I'm not irritated by their sneaky pictures as much, I just put my hand in front of my face and look down.
There were no restaurants in the area and we ended up in some local bar where the ground is filled with broken bottles and the locals are driving away on their bikes drunk. They don't have coke, or don't want to pay for coke, so instead of drinking rum and coke, they drink rum and water. They had some snacks to go with their drinks and that's what we had for lunch, which was not good and over spicy. We didn't have anything to wash it down with. We ordered sprite, and they said yes it's coming. It wasn't coming for a while. We saw the guy running around. "Is the sprite coming?" - Yes, yes. And then we don't see him again. What does that mean? It means that they don't have sprite and they're now too embarrassed to say that they don't have it, even though they can have fanta or coke or pepsi, and they would rather disappear than admit their mistake.
Also "I don't know" doesn't exist in Indian language. When you ask for directions, they would rather send you somewhere rather than say "I don't know". I already learned how to differentiate between the two. When they just point somewhere, it means they don't know, if they point and say something like 2nd left or give a landmark, then it's a sure bet. They would also say "yes"/"no" if they don't know. That could be annoying at times.
- Can I have sunny side up eggs please?
- Yes, yes!
All the orders come, my eggs don't come ... GRRR ...
- Are my eggs coming?
- What eggs?
They sold whole walnuts at the shop. I'm not sure if we wanted any, but I asked them if they have a nutcracker.
- Yes
We later decided that we do want walnuts. We waited until all the Indians were served that were now in front of us. Finally it came our turn.
- Can we have nuts and a nutcracker?
- We don't have a nutcracker
... but I already knew it. I somehow learned to differentiate when their yes means an actual yes ... just like a head wobble.
570 steps up to the hanuman (monkey god) temple. At the bottom we bought a bag on bananas to feed to the monkeys on the top, but were almost attacked by a huge monkey on the bottom who saw the bag and was sure it was all for him. We would've given up if it wasn't for the brave local with the stick who came running and yelling at it and waving the stick up in the air.
On the top there were lots of monkeys. I'm scared of monkeys because I know what they can do. They can be cute and fuzzy until they want something from you, then they're gonna gang up on you and scratch your eyes out. Although they are my favourite animals just because how smart and human like they are. At first Andy was throwing the bananas to them, but then the locals said just to hold the banana in his hand, and the monkey would come by, stand on his feet and calmly take it from the hand. Or he would hold it up, and they would jump to get it :)
We were getting late for the last boat across the river, but when we got to the bottom, we were offered a tuk-tuk for 300 rps for 6 kms!! Hampi is a very touristic place very near Goa. So stupid tourists come for a vacation and do a quick jump to Hampi, and pay these prices because they just don't know any better. Tuk-tuk should cost 10 rps per kilometer. We told them that we're even ok with paying 100. They didn't barge, and we didn't either. They told us that we'll miss the last boat across the river unless we take a tuk-tuk, but according to LP we already missed it. We couldn't pay even if we wanted to. If we allow them to use us, they would use the next tourists as well. It's the principle of backpackers "inc". Sometimes I wouldn't even pay 5 rps extra. Just because I'm white, it's not a reason for me to be ripped off! I met a lot of backpackers who wouldn't give in as well... "Pay it forward"!!!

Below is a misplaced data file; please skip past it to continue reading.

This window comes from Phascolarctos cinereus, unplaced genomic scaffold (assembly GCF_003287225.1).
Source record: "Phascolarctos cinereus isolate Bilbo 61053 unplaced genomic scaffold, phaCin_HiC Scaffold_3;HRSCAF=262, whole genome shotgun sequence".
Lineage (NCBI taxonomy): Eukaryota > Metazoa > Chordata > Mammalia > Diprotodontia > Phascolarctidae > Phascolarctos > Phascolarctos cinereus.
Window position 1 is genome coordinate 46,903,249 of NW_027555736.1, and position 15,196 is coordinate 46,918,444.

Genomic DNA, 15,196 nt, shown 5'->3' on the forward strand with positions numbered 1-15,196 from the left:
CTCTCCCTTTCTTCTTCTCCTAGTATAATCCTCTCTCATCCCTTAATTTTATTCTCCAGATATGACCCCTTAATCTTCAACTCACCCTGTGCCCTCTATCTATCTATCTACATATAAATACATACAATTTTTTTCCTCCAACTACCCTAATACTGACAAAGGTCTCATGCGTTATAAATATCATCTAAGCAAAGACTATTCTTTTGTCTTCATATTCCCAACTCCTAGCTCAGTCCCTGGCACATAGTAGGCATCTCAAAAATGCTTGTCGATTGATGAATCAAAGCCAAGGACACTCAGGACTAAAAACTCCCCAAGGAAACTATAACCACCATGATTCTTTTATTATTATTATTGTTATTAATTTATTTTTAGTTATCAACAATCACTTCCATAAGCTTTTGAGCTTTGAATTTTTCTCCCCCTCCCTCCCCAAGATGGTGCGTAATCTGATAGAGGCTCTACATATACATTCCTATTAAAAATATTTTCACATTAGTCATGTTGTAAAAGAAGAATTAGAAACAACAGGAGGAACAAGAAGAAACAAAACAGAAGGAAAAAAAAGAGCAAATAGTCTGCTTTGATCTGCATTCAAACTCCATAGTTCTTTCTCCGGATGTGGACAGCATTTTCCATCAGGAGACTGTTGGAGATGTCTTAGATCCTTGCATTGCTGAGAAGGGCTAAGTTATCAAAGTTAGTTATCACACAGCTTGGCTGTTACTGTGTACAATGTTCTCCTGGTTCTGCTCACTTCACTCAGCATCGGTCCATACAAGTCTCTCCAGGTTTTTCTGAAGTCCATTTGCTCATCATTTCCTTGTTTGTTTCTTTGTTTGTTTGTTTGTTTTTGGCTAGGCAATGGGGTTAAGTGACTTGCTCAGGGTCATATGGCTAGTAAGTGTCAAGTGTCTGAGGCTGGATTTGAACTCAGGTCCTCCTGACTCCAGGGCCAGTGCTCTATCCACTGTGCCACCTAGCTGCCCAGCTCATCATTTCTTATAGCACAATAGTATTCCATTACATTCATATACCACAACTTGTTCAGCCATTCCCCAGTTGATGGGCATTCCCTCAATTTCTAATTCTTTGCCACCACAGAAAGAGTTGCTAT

They were desperate for the money, and kept driving by our side trying to negotiate. But our theory goes like this: if the price it too high in the beginning, no further negotiations are possible even if you give us a fair price. They have to learn their lesson not to be greedy! They actually did get down to 100, but we declined. We had no idea how to cross the river. The guys being all macho wanted to cross the river in complete darkness with day packs and cameras/iPods/phones and we heard that they're crocodiles in there! No thank you, I'm not crossing, I'd rather pay $2 and stay in the accommodations on this side of the river and will cross in the morning with the boat.
We reach the river, it's dark and there is no living soul in sight. We yell "heeellllloooo", and after a few minutes heard a "heeeelllooo" from the other side. The small round shaped bamboo boat thingi was coming to the rescue. We knew that he would give us a crazy price because he have no other choice but to take his boat. And it was a very slippery situation trying to negotiate when we knew that he could just paddle back to the other side and we would be stuck. That's where principles do not work well at all :)
At the guest house they promised us electricity 24 hours, maybe with 10 minute outages, which seemed reasonable. But this night it went off for 2 hours! I couldn't sleep at all. I was covering myself with a wet towel to cool off a bit, and also somehow I managed to get a bottle of water at 2:30 in the morning. It's all about stupid room construction. It's actually quite nice outside, but the rooms are boiling hot. If they would put 2 windows on both sides, there would be a breeze and an outside temperature.